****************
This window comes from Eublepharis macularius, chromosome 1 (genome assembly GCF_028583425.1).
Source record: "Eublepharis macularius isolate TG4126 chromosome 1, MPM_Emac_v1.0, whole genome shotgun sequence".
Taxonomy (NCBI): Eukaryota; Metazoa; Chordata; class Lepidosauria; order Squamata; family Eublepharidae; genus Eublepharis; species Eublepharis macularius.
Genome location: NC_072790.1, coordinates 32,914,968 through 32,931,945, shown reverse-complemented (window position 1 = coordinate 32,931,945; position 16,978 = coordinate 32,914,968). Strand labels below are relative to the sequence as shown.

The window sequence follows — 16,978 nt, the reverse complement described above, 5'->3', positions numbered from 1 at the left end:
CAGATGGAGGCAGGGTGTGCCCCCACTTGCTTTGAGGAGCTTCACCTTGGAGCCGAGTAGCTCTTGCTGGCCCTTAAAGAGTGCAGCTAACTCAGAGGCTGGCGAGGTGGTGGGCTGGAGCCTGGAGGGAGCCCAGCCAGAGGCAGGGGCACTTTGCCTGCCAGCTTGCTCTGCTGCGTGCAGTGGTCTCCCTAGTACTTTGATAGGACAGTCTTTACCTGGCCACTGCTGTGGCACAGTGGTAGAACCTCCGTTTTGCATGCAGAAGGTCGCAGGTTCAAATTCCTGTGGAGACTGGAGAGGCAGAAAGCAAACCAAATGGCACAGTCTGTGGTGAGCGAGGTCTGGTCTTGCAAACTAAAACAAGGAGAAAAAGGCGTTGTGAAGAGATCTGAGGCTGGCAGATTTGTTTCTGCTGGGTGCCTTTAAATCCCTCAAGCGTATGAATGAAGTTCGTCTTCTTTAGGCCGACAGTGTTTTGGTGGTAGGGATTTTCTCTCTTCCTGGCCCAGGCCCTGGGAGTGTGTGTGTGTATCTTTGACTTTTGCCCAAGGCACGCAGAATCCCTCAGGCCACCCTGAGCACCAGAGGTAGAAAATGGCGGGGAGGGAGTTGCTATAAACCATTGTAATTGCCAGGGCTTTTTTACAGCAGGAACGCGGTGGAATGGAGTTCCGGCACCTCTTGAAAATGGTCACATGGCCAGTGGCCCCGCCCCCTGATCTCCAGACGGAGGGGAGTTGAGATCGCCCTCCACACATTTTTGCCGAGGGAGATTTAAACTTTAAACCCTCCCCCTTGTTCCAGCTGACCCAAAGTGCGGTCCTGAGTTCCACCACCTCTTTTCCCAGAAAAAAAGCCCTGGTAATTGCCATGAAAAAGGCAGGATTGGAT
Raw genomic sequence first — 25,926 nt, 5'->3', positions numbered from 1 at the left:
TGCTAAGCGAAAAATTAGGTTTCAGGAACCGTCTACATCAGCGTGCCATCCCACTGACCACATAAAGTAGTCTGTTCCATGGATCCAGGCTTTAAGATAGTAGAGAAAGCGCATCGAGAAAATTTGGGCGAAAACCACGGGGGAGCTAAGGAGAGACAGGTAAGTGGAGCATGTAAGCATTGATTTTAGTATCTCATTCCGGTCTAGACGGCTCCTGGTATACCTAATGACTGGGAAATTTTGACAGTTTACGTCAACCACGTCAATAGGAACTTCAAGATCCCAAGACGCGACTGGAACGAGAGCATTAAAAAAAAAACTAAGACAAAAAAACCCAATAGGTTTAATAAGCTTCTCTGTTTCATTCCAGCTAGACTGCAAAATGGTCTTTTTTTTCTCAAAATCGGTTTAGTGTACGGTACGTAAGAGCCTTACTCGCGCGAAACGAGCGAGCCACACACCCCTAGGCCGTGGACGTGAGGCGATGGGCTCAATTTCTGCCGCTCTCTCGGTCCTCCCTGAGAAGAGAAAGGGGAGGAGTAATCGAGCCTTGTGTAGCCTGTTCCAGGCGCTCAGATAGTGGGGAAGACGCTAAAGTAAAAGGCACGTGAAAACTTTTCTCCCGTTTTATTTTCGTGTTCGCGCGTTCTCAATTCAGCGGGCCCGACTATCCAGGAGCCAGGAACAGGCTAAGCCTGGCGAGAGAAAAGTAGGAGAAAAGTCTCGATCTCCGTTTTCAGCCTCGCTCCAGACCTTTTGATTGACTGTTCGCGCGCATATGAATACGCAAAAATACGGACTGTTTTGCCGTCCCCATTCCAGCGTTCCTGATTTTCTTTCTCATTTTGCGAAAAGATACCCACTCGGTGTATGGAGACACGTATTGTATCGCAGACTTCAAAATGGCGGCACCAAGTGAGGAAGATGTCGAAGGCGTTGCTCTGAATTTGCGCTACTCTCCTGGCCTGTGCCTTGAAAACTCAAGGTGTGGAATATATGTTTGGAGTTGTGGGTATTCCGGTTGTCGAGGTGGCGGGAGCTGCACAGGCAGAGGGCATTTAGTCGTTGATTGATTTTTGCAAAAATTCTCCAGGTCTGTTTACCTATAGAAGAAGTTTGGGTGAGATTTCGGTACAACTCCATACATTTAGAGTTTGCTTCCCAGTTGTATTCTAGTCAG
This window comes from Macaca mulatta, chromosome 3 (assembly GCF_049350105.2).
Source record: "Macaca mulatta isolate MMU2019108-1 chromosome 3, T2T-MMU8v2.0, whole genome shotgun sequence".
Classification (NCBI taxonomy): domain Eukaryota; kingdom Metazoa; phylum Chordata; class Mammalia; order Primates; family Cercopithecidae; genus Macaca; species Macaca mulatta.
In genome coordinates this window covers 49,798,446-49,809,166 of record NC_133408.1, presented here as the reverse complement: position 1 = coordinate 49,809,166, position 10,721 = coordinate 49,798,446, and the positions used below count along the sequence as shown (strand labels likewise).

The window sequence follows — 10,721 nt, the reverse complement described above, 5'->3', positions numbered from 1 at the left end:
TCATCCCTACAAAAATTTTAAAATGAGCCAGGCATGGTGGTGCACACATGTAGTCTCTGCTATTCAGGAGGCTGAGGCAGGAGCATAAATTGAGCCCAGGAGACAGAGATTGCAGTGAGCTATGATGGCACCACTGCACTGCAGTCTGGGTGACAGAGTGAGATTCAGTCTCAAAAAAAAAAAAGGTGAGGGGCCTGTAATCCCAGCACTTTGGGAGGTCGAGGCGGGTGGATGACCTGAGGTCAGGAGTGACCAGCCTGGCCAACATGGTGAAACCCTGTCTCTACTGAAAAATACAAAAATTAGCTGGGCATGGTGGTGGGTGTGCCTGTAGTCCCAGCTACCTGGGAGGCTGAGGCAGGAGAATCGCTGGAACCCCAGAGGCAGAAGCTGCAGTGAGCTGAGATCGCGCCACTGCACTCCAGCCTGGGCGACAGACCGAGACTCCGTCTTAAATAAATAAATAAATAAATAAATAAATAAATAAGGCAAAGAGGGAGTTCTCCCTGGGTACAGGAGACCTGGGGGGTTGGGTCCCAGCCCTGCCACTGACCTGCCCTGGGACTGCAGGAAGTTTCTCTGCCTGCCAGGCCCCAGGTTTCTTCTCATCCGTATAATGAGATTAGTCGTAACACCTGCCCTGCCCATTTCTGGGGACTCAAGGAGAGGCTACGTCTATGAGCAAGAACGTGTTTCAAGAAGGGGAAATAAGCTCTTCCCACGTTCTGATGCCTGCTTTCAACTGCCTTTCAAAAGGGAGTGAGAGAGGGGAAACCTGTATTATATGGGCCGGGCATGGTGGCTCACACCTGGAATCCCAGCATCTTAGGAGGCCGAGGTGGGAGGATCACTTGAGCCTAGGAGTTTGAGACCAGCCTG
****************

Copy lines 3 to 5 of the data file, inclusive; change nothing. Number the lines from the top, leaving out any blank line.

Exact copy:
Taxonomy (NCBI): Eukaryota; Metazoa; Chordata; class Lepidosauria; order Squamata; family Eublepharidae; genus Eublepharis; species Eublepharis macularius.
Genome location: NC_072790.1, coordinates 32,914,968 through 32,931,945, shown reverse-complemented (window position 1 = coordinate 32,931,945; position 16,978 = coordinate 32,914,968). Strand labels below are relative to the sequence as shown.

The window sequence follows — 16,978 nt, the reverse complement described above, 5'->3', positions numbered from 1 at the left end: